Thirty-nine states have unemployment rates that are within one percentage point of 0.81 times their unemployment rate in October 2009. Only three states have jobless rates that are more than 1.4 percentage points different from their predicted level. Michigan is the biggest positive surprise; its rate has fallen from 14 percent to 8.3 percent.
Rhode Island and Louisiana are doing worse than we would expect, given their October 2009 unemployment rates. Louisiana has relatively low unemployment, at 7.1 percent, but this is actually higher than the 6.9 percent rate it experienced in 2009. Unemployment in Rhode Island has come down slightly, but remains stubbornly high at slightly more than 11 percent.
Michigan’s Employment Grows
Changes in unemployment rates are not the same thing as economic resurgence. Michigan’s declining levels reflect some rising employment, but also a rapidly shrinking labor force. The Bureau of Labor Statistics establishment survey finds that Michigan’s employment has grown 4 percent since October 2009, adding about 157,000 jobs. The population survey finds that Michigan’s labor force has also shrunk by 147,000 people over the same period and is now 3 percent smaller than it was in October 2009. We don’t know yet if this drop indicates that people are moving to more robust economic environments or dropping out of the workforce altogether, but a rapidly shrinking labor pool is no sign of strength.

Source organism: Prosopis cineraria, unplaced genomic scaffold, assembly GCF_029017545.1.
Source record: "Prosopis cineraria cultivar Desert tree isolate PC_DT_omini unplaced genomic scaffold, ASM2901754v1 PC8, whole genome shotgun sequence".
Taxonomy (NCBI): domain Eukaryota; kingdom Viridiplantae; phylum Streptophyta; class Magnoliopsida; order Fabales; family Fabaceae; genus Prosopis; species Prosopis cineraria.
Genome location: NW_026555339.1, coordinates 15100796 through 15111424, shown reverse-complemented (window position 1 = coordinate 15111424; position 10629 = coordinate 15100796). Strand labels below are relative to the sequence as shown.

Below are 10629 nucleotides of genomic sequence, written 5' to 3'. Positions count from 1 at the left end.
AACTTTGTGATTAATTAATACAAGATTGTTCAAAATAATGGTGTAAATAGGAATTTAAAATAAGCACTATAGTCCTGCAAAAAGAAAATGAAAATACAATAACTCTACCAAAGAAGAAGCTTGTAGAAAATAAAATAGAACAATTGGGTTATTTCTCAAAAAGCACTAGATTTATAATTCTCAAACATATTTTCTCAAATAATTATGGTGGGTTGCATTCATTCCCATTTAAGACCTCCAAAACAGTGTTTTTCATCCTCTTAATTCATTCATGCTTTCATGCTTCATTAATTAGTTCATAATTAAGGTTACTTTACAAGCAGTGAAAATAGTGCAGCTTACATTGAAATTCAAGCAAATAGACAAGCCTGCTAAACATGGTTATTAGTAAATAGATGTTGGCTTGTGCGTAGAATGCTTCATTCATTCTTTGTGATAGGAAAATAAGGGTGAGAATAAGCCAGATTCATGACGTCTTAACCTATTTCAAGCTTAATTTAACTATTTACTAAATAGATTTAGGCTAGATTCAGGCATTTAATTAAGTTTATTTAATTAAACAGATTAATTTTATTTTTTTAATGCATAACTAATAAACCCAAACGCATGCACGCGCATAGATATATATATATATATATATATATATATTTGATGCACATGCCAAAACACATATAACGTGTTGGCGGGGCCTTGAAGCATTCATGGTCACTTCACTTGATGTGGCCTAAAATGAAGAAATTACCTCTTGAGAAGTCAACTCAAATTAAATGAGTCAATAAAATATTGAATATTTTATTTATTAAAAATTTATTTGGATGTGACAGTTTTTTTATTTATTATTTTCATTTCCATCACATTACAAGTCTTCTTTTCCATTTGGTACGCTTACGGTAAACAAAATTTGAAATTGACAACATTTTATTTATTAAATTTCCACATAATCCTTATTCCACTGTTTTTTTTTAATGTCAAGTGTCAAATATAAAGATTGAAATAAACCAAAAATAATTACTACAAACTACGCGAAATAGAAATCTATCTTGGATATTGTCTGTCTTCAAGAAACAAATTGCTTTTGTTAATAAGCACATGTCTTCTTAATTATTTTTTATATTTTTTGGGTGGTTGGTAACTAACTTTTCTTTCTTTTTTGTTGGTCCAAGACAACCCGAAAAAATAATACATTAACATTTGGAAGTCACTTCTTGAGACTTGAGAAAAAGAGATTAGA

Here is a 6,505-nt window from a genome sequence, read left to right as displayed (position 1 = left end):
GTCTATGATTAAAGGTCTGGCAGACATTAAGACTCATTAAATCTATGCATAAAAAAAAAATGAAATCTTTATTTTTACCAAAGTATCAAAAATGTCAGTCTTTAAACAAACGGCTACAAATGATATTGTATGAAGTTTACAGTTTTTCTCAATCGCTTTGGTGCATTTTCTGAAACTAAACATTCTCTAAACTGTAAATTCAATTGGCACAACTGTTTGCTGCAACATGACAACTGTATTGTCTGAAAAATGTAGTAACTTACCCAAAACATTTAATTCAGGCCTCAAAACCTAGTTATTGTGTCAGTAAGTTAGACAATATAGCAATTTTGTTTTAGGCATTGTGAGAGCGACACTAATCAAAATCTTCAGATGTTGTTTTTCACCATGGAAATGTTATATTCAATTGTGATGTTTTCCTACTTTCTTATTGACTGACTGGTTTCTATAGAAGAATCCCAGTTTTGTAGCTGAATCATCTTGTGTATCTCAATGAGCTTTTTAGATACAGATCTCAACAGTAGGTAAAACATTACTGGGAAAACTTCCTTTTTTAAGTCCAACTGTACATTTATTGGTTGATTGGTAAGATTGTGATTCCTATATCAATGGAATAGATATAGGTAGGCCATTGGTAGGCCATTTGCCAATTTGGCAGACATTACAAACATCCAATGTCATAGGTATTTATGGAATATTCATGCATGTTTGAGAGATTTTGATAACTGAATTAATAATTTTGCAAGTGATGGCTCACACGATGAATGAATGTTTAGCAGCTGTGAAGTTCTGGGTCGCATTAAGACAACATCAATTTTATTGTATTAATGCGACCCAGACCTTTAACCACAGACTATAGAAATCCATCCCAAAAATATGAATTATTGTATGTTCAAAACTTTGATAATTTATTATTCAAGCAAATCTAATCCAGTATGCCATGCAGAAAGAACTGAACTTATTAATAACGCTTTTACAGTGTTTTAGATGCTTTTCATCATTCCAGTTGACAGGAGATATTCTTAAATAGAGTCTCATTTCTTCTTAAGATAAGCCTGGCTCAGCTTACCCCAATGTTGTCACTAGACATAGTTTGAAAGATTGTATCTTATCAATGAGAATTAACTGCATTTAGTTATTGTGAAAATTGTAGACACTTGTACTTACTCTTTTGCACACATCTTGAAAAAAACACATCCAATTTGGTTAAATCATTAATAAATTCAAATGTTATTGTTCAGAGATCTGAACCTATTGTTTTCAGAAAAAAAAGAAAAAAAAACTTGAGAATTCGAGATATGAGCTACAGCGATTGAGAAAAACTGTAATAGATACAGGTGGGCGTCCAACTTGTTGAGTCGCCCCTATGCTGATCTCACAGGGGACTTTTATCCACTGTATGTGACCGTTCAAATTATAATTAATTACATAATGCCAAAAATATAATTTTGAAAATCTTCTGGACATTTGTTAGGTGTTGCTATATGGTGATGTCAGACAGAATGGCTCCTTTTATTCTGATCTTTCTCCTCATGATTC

At the other end of the spectrum, some places with the most job growth have seen relatively modest changes in their unemployment. Texas, for example, has added 543,000 jobs since October 2009, an increase of 5.3 percent. But the Texas unemployment rate has fallen only 1.2 percentage points, distinctly below the national trend, from 8.1 percent to 6.9 percent. The rate has fallen by less in Texas precisely because that state’s labor force has increased by 518,000, more than 4 percent, since October 2009.
New York is a conundrum unto itself. The state’s unemployment level remained unchanged at 8.5 percent from March to April 2012, which is not much improved over its 8.8 percent rate in October 2009. The number of unemployed people in the state has fallen by only 40,000 since October 2009. Yet New York has also added more than 311,000 jobs since 2009, which is a reasonable growth rate of 3.6 percent. The combination of rising employment and stable unemployment rates would make sense if the labor force of New York state was growing, but it has also shrunk by more than 62,000 since October 2009.